|Release Date: December 9, 2003
|Available On: GCN, PS2, and Xbox
R: Racing Evolution is the first racing game that I have played from the fine people at Namco. No surprise, considering their expertise in all other genres, R: Racing is not just playable, but enjoyable. Considering the level of depth in recent racing games, Namco decided to take their Ã¢â‚¬Å“Ridge RacerÃ¢â‚¬? series along a more simulated route. I have not played any Ridge Racer title; however, I can compare it to the arcade and sim-like games in the racing genre.
First off, Evolution has authentic licensed vehicles, which can be upgraded and modified from their original form. A total of 14 real and fantasy tracks will be found in Evolution, though that number isnÃ¢â‚¬â„¢t a real representation, since it will sometimes include the same track, but only backwards. Evolution has 5 game modes, including Racing Life (Story Mode), Event Challenges (must be bought with points), Arcade, Time Attack, and Versus. Racing Life features a compelling storyline, especially for a racing title, along with Ã¢â‚¬Å“rivalriesÃ¢â‚¬? of sorts. Evolution features a reward system that allows for vehicle upgrades and unlocking new vehicles.
Evolution lacks a true rumble feature, which makes turns, bumps, and gravel feel less realistic and enjoyable; the overall racing feels accurate and is pressure sensitive. R: Racing requires an accurate use of the brake and acceleration; you must slow down around corners, but you donÃ¢â‚¬â„¢t want to lose too much speed around the turns either, since gaining speed on straight-aways is crucial. Mastering balance is essential from the beginning, since the AI is some of the best around.
Evolution also has a Ã¢â‚¬Å“brake-assistÃ¢â‚¬? system that was implemented to help less skilled players; turning this on before a race will have your vehicle automatically apply brake pressure on each turn. The hardest part is keeping your car aligned with the track, especially with the rally cars, since you can easily lose the carÃ¢â‚¬â„¢s grip. Namco put in place a Ã¢â‚¬Å“pressure systemÃ¢â‚¬?. If you get close enough to an opponentÃ¢â‚¬â„¢s vehicle, a meter will appear above their vehicle. Once the meter fills up, they will become anxious and run off the track. Evolution has a steady frame-rate throughout the game. Car models are beautifully done; reflections on vehicles look excellent. In each location, there really arenÃ¢â‚¬â„¢t many living organisms, but the locations themselves look well and vary in weather conditions, buildings, etc.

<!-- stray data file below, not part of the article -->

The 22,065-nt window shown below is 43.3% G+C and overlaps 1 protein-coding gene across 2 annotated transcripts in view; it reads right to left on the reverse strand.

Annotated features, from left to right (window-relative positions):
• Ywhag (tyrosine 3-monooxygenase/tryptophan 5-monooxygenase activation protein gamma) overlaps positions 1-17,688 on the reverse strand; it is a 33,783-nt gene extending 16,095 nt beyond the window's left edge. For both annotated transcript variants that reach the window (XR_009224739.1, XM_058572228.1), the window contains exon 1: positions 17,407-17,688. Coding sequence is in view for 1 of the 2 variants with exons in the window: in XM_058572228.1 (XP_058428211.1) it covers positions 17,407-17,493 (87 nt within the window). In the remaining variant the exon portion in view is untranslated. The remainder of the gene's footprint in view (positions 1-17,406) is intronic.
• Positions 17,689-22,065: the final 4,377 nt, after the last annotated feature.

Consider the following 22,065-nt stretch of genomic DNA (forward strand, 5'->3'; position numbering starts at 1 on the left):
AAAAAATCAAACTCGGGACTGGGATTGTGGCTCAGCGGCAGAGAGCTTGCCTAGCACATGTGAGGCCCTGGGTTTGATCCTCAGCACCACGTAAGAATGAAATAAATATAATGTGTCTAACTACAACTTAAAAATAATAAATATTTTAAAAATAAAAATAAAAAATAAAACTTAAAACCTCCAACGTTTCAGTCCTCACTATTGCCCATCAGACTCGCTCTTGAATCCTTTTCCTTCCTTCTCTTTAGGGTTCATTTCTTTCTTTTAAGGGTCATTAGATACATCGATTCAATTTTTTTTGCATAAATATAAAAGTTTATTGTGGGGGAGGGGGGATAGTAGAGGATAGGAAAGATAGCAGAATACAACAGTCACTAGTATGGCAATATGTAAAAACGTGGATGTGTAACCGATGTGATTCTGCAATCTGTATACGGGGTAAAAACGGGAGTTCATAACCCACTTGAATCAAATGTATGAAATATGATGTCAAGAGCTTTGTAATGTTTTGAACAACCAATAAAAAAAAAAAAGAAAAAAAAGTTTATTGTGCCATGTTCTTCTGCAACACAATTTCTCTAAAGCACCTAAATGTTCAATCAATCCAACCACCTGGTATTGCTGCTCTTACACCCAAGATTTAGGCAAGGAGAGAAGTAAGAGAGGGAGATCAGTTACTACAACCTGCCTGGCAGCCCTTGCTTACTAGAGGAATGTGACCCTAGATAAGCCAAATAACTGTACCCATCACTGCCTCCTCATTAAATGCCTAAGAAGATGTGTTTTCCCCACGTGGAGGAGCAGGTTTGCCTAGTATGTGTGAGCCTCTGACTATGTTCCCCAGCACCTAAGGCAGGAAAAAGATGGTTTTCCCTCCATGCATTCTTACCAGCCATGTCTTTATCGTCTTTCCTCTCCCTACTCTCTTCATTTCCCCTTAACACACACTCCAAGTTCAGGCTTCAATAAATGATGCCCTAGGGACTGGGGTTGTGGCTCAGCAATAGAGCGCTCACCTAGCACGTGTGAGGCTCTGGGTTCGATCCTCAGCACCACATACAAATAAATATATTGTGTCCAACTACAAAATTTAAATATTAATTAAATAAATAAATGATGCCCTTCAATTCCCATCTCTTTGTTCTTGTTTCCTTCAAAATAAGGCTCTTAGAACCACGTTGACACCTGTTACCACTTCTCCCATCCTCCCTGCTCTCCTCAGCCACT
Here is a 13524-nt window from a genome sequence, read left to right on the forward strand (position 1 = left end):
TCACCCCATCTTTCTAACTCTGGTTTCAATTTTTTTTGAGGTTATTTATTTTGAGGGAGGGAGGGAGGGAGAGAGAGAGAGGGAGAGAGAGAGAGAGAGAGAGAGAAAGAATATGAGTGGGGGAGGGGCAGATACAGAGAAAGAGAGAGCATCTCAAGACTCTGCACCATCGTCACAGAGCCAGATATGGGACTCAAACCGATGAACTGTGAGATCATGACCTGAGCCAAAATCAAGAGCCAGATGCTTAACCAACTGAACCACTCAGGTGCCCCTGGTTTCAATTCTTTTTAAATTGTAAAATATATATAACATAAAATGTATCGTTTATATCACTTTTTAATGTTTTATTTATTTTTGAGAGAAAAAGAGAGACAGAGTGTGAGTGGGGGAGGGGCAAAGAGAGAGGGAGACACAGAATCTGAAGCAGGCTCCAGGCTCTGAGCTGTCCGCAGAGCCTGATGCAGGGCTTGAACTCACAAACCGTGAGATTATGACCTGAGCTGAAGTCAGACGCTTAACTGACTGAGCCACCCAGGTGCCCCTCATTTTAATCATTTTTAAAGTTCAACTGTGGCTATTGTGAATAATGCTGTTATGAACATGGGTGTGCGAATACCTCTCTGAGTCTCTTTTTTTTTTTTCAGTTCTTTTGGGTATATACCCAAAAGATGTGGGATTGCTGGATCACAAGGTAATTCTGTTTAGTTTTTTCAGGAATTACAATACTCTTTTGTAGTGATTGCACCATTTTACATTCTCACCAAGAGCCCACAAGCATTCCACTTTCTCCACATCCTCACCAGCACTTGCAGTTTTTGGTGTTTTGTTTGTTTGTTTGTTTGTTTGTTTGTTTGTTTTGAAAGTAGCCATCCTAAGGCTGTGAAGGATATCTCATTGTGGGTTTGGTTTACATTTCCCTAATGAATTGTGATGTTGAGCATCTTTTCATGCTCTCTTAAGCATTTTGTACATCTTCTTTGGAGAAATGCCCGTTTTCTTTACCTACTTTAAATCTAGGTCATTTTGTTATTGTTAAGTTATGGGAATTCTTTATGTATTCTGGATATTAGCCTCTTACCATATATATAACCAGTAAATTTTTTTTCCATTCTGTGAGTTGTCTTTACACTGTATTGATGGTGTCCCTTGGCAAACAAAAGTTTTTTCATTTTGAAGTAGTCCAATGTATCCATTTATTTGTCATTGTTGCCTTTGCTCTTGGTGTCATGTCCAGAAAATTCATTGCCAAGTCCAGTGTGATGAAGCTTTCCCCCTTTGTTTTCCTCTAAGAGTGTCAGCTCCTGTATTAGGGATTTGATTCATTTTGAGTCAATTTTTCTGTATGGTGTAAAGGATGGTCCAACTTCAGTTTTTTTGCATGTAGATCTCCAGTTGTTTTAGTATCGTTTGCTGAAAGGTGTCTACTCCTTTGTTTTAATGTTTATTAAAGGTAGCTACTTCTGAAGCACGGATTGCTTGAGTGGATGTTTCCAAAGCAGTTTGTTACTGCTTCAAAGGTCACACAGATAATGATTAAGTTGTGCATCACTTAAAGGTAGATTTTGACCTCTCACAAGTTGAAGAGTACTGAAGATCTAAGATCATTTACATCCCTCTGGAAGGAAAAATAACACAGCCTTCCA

While Racing Life is cool, it is over in a hasty manner; it took me around 5 hours to beat. The Event Challenge is a nice diversion from the story, but it lacks variety; your goal is to beat each race in first, the only things that change are the number of racers, course, and vehicles that you drive. In the GCN version (which I am reviewing), Pac-Man Vs. is included, but unfortunately, I canÃ¢â‚¬â„¢t give that any credit towards this game, since it is simply a bonus disc that I will have to cover separately (plus, it requires a GBA and link cable, which many people probably donÃ¢â‚¬â„¢t own).
For hardcore racing fans that donÃ¢â‚¬â„¢t own a PS2 or Xbox, R: Racing Evolution is the only real racing-sim that you will enjoy. Since F-Zero GX isnÃ¢â‚¬â„¢t really a racing simulator, R: Racing Evolution would win the GCNÃ¢â‚¬â„¢s top honors for racing titles, even though that isnÃ¢â‚¬â„¢t an official award. I suggest that you rent R: Racing Evolution first; if you are buying this for the Pac-Man Vs. disc and for the Pac-Man Vs. disc only, I suggest that you pick up I-Ninja over this, however, I still had a good time with Evolution, despite its few shortcomings.
|Replay Value/Game Length:
|Written by Kyle